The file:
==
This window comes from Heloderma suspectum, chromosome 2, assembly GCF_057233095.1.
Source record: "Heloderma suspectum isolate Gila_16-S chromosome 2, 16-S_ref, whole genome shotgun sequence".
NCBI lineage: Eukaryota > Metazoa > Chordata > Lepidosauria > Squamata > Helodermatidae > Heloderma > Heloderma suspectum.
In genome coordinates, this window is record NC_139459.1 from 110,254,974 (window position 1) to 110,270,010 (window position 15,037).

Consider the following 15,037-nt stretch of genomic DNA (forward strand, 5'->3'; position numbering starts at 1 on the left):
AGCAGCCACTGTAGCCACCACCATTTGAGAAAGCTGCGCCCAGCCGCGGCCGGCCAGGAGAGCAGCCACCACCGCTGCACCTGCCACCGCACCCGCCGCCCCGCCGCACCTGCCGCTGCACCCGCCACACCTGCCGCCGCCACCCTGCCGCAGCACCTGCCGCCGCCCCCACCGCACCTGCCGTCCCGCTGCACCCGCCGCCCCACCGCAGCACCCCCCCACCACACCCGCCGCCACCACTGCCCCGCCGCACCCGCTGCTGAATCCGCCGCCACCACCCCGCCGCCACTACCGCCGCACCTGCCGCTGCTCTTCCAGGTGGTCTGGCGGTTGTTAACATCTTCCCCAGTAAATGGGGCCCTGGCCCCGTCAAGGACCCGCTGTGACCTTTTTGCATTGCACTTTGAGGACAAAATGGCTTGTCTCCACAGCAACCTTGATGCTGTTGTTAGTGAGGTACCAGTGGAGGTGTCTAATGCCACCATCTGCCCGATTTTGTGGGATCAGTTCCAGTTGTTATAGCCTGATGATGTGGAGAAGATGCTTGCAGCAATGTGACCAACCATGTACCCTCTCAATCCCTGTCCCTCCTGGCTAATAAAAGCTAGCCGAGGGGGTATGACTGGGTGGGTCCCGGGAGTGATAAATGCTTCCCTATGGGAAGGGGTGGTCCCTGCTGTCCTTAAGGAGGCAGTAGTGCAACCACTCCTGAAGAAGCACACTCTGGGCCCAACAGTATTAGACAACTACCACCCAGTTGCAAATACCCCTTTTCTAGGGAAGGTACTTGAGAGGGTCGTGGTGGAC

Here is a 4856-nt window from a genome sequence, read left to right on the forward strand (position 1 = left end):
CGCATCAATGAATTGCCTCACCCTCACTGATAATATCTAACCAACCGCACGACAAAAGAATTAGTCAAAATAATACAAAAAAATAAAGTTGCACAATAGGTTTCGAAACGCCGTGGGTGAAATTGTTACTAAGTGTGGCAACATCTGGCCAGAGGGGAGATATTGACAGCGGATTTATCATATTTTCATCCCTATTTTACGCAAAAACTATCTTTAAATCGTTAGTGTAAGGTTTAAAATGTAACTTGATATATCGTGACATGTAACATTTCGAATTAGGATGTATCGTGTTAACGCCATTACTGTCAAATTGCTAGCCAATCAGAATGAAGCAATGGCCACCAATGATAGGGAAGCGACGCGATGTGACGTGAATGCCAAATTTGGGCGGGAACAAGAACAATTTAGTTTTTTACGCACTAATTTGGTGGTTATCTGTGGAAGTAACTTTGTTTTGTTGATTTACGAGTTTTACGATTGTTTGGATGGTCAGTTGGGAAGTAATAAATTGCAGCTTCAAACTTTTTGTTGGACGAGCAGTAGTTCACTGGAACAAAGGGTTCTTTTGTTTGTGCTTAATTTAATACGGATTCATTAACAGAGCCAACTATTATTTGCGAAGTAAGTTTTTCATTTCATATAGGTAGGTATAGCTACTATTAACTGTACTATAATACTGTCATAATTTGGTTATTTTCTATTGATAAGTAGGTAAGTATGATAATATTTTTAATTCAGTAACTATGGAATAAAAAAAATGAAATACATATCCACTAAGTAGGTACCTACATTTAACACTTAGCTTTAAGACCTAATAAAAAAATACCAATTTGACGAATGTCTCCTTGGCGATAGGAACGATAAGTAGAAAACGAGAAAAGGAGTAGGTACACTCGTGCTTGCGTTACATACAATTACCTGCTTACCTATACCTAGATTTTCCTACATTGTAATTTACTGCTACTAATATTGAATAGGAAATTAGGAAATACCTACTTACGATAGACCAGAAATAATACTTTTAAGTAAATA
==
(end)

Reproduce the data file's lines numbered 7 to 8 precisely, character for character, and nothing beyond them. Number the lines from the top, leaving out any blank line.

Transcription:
Here is a 4856-nt window from a genome sequence, read left to right on the forward strand (position 1 = left end):
CGCATCAATGAATTGCCTCACCCTCACTGATAATATCTAACCAACCGCACGACAAAAGAATTAGTCAAAATAATACAAAAAAATAAAGTTGCACAATAGGTTTCGAAACGCCGTGGGTGAAATTGTTACTAAGTGTGGCAACATCTGGCCAGAGGGGAGATATTGACAGCGGATTTATCATATTTTCATCCCTATTTTACGCAAAAACTATCTTTAAATCGTTAGTGTAAGGTTTAAAATGTAACTTGATATATCGTGACATGTAACATTTCGAATTAGGATGTATCGTGTTAACGCCATTACTGTCAAATTGCTAGCCAATCAGAATGAAGCAATGGCCACCAATGATAGGGAAGCGACGCGATGTGACGTGAATGCCAAATTTGGGCGGGAACAAGAACAATTTAGTTTTTTACGCACTAATTTGGTGGTTATCTGTGGAAGTAACTTTGTTTTGTTGATTTACGAGTTTTACGATTGTTTGGATGGTCAGTTGGGAAGTAATAAATTGCAGCTTCAAACTTTTTGTTGGACGAGCAGTAGTTCACTGGAACAAAGGGTTCTTTTGTTTGTGCTTAATTTAATACGGATTCATTAACAGAGCCAACTATTATTTGCGAAGTAAGTTTTTCATTTCATATAGGTAGGTATAGCTACTATTAACTGTACTATAATACTGTCATAATTTGGTTATTTTCTATTGATAAGTAGGTAAGTATGATAATATTTTTAATTCAGTAACTATGGAATAAAAAAAATGAAATACATATCCACTAAGTAGGTACCTACATTTAACACTTAGCTTTAAGACCTAATAAAAAAATACCAATTTGACGAATGTCTCCTTGGCGATAGGAACGATAAGTAGAAAACGAGAAAAGGAGTAGGTACACTCGTGCTTGCGTTACATACAATTACCTGCTTACCTATACCTAGATTTTCCTACATTGTAATTTACTGCTACTAATATTGAATAGGAAATTAGGAAATACCTACTTACGATAGACCAGAAATAATACTTTTAAGTAAATA